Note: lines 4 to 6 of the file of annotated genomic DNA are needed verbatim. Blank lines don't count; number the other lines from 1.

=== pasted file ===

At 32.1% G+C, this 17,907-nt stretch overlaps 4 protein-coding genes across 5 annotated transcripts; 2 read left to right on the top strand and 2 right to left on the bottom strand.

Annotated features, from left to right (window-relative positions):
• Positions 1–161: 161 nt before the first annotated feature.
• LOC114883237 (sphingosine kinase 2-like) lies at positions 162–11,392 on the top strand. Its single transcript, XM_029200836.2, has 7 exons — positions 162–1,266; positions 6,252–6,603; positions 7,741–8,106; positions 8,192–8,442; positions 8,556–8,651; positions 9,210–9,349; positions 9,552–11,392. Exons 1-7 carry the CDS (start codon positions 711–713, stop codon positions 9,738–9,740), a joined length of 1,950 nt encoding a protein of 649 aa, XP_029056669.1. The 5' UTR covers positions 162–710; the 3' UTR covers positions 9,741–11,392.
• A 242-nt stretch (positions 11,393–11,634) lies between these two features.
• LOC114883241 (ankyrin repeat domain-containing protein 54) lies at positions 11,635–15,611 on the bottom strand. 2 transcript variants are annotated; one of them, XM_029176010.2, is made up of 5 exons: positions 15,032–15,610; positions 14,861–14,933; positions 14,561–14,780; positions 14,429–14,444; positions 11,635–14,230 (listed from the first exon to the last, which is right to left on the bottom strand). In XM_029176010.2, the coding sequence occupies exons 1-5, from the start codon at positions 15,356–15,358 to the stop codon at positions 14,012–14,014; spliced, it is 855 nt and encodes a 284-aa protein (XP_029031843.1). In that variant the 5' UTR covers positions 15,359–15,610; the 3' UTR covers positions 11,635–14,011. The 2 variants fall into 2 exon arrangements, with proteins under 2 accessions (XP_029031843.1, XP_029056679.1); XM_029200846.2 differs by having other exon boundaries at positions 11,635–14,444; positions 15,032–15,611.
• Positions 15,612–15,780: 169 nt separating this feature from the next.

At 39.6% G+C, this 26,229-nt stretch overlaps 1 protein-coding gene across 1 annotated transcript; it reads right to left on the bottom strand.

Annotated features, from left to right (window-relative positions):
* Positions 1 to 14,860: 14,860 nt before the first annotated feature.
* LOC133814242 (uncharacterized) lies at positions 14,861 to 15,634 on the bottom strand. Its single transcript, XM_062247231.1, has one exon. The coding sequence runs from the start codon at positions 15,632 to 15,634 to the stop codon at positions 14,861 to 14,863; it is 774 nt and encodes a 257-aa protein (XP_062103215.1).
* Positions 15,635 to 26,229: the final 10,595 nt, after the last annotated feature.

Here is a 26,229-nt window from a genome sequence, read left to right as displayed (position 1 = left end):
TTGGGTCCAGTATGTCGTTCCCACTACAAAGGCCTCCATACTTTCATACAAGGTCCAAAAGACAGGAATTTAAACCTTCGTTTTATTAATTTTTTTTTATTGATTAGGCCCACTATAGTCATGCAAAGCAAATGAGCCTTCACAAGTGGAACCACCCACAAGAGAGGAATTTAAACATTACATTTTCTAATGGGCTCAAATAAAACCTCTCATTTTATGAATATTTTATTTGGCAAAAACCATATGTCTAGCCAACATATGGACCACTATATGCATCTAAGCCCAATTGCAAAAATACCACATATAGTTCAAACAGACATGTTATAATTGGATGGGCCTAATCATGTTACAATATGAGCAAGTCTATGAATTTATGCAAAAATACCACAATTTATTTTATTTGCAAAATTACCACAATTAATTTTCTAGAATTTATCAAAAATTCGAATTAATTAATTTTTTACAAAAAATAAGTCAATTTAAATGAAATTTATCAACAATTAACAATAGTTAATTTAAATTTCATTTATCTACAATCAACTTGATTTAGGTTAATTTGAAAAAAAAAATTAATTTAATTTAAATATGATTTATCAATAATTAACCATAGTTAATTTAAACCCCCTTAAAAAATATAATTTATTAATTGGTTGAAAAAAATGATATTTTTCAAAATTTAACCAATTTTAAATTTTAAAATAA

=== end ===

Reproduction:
• LOC114883237 (sphingosine kinase 2-like) lies at positions 162–11,392 on the top strand. Its single transcript, XM_029200836.2, has 7 exons — positions 162–1,266; positions 6,252–6,603; positions 7,741–8,106; positions 8,192–8,442; positions 8,556–8,651; positions 9,210–9,349; positions 9,552–11,392. Exons 1-7 carry the CDS (start codon positions 711–713, stop codon positions 9,738–9,740), a joined length of 1,950 nt encoding a protein of 649 aa, XP_029056669.1. The 5' UTR covers positions 162–710; the 3' UTR covers positions 9,741–11,392.
• A 242-nt stretch (positions 11,393–11,634) lies between these two features.
• LOC114883241 (ankyrin repeat domain-containing protein 54) lies at positions 11,635–15,611 on the bottom strand. 2 transcript variants are annotated; one of them, XM_029176010.2, is made up of 5 exons: positions 15,032–15,610; positions 14,861–14,933; positions 14,561–14,780; positions 14,429–14,444; positions 11,635–14,230 (listed from the first exon to the last, which is right to left on the bottom strand). In XM_029176010.2, the coding sequence occupies exons 1-5, from the start codon at positions 15,356–15,358 to the stop codon at positions 14,012–14,014; spliced, it is 855 nt and encodes a 284-aa protein (XP_029031843.1). In that variant the 5' UTR covers positions 15,359–15,610; the 3' UTR covers positions 11,635–14,011. The 2 variants fall into 2 exon arrangements, with proteins under 2 accessions (XP_029031843.1, XP_029056679.1); XM_029200846.2 differs by having other exon boundaries at positions 11,635–14,444; positions 15,032–15,611.